Less likely to become frustrated as more of their mental resources are freed up, rather than having to expend a great deal of effort in trying to retrieve information.
How can you help at home?
Organization skills need to be taught explicitly. This is especially true for learners who have specific learning needs or have difficulty attending to the minutiae of daily life.
At the foundational level, teach your child to take charge of their belongings. Work with them to develop a system for organizing their stationery, books and bags. Since this is the most concrete aspect of organization, starting at the level of managing things makes it easier not only to grasp the concept of categorizing and sorting, but sets them up with the skills required to organize time and information.
Make time to organize part of the daily routine. Set aside time to clean out book bags, sort out what needs to be done for the next day and pack bags for school. Use this time as an opportunity to practice organizing skills with guidance until being organized becomes a habit. Suppress the urge to do it for them! The daily routine is a valuable opportunity to teach this skill as it is on-going.
Incentivize your child for being organized – don’t rely on the sense of satisfaction to keep the behavior going. Remember, this will be hard for your child initially, so call in the reinforcements (or reinforcers, if you will)! Set up star charts or reserve preferred activities until all the organizing has been done. This also keeps your child accountable for their things, time and information. Once the behavior is automatic and your child can organize quickly and efficiently, you can begin decreasing the rewards gradually until the behavior itself becomes its own reward.
Further skills that should be taught is how to use a homework diary and drawing up to-do lists and writing down important tasks. Some children might prefer a separate sticky note for each task (crumpling up and throwing it away when the task is done) to a traditional list – work with your child to figure out what works for them.
An organized desk is a sign of an organized mind. And an organized mind is one that is free to spend it’s resources on what matters – learning!
We are committed to protecting your privacy. We will only use the information that we collect about you lawfully (in accordance with the Data Protection Act 1998 and POPIA).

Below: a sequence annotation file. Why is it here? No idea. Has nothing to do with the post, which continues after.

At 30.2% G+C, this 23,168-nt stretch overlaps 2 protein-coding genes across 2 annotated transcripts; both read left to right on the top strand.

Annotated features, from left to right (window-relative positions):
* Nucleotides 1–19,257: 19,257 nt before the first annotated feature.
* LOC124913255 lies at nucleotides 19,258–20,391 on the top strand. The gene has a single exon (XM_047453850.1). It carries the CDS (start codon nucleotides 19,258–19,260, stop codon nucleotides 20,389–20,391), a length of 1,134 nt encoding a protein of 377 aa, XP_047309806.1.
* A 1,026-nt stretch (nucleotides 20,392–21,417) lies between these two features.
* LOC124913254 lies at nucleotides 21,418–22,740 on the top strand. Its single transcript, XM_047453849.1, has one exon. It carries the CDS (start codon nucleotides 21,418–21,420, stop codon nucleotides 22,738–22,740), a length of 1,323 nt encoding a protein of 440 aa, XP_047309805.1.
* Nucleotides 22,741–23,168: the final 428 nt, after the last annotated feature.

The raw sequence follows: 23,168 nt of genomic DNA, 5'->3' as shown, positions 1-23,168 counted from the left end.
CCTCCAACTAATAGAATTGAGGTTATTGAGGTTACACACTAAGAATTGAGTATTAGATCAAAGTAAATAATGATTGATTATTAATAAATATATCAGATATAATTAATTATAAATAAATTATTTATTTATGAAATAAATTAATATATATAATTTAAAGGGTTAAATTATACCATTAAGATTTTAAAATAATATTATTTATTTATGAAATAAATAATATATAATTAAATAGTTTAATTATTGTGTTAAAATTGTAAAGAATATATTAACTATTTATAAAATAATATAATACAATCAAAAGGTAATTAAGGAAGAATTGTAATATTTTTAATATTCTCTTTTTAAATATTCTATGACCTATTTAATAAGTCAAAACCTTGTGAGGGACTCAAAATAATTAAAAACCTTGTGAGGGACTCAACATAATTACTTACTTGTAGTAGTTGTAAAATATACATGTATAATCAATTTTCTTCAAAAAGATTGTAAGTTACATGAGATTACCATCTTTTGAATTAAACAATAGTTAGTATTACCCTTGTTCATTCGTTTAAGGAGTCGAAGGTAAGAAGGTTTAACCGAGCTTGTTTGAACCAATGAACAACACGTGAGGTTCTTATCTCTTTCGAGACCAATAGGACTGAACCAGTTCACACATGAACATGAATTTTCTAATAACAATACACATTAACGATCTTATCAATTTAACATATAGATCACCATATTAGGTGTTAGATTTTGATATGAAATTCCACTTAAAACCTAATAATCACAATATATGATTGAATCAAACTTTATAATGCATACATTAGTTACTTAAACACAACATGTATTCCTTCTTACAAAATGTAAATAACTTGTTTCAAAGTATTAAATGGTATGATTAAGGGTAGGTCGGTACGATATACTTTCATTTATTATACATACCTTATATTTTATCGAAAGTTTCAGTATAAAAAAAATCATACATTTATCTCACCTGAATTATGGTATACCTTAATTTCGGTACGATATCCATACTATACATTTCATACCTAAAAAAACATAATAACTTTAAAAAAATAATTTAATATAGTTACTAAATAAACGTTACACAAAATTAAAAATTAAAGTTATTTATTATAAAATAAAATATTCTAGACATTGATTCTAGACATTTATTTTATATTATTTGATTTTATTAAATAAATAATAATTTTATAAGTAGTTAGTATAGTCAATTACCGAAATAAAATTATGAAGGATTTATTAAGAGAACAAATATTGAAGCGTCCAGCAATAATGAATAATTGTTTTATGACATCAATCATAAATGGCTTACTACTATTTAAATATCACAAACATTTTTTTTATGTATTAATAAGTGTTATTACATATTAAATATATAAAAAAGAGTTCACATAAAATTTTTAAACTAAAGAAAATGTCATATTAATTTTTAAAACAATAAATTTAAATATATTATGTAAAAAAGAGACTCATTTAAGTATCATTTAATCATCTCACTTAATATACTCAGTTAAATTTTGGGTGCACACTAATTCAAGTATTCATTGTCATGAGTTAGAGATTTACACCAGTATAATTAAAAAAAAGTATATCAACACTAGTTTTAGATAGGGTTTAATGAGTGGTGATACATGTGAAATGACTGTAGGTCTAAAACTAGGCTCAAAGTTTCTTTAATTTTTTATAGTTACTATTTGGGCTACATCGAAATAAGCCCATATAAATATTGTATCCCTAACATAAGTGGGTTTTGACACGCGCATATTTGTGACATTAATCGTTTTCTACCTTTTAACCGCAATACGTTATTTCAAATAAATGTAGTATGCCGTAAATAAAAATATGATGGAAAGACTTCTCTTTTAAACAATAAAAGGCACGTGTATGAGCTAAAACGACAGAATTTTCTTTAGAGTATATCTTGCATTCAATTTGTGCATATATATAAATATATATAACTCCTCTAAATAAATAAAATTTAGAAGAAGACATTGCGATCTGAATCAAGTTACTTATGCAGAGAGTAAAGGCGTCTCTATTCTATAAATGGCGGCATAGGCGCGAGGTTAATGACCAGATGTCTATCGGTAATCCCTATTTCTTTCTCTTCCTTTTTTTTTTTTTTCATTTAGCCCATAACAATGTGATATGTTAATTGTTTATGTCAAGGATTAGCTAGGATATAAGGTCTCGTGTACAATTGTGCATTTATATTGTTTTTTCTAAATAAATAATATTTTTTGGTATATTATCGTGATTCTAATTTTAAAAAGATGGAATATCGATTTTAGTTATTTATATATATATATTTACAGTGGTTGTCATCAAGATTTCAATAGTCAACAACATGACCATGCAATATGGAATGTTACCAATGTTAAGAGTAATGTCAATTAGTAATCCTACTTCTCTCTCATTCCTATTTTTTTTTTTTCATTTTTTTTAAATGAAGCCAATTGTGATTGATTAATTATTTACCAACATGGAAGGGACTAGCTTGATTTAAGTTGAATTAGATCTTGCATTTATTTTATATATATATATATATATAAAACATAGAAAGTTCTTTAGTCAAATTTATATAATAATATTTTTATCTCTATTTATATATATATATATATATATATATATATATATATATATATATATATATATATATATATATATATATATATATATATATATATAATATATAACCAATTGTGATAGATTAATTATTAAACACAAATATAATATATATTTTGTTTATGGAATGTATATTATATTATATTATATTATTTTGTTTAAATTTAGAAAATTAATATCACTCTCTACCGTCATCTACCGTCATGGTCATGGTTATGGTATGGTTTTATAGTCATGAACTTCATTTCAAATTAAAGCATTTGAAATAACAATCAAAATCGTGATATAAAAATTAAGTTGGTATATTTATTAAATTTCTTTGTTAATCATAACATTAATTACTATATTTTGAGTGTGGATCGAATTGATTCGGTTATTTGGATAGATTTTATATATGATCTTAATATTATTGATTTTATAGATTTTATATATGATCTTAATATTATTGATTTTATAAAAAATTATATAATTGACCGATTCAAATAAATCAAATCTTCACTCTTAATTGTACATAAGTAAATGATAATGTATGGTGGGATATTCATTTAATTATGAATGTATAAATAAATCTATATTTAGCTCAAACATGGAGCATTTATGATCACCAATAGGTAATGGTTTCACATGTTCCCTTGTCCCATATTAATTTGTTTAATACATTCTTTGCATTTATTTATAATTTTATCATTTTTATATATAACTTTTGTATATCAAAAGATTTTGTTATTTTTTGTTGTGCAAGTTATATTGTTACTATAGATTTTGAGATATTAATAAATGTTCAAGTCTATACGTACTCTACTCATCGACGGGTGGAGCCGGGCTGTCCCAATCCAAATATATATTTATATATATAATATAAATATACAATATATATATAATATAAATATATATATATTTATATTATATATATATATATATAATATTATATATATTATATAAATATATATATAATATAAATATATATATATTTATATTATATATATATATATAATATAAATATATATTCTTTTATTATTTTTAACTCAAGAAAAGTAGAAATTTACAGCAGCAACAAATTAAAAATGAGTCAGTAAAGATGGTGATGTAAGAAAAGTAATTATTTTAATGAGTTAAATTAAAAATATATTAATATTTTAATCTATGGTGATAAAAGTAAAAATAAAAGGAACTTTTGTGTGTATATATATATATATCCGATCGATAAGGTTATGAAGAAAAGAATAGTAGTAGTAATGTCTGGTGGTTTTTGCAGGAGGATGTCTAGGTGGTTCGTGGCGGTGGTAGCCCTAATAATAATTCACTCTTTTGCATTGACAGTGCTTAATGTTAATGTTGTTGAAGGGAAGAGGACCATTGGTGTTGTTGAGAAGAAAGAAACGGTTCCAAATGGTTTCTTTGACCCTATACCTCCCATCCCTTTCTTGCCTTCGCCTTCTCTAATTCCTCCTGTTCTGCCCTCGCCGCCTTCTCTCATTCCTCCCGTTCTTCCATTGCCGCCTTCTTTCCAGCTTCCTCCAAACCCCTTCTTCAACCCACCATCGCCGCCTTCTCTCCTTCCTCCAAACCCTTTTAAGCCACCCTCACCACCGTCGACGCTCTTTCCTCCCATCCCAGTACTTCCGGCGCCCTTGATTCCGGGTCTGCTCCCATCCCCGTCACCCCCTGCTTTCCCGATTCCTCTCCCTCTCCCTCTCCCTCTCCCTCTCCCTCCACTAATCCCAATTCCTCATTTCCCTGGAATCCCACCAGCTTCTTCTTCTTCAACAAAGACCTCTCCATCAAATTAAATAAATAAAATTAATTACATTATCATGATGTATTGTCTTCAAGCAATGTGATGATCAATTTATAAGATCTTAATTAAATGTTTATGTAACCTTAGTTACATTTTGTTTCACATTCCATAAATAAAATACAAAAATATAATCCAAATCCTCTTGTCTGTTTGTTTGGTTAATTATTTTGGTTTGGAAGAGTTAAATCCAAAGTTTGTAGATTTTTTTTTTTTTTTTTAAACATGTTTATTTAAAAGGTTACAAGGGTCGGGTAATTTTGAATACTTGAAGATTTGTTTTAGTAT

We may collect information about you for 2 reasons: firstly, to process your order and second, to response to any queries which you may have.
We will not e-mail you in the future unless you have given us your consent.
We will give you the chance to refuse any marketing email from us in the future.
The type of information we may collect about you includes:
We will never collect information about you without your explicit consent.
The information we hold will be accurate and up to date. You can check the information that we hold about you by emailing us. If you find any inaccuracies we will delete or correct it promptly.
The personal information which we hold will be held securely in accordance with our internal security policy and the law.
We may use technology to track the patterns of behaviour of visitors to our site. This can include using a “cookie” which would be stored on your browser. You can usually modify your browser to prevent this happening. The information collected in this way can be used to identify you unless you modify your browser settings.
If you have any questions/comments about privacy, you should contact us.
Necessary cookies are absolutely essential for the website to function properly. This category only includes cookies that ensures basic functionalities and security features of the website. These cookies do not store any personal information.
Any cookies that may not be particularly necessary for the website to function and is used specifically to collect user personal data via analytics, ads, other embedded contents are termed as non-necessary cookies. It is mandatory to procure user consent prior to running these cookies on your website.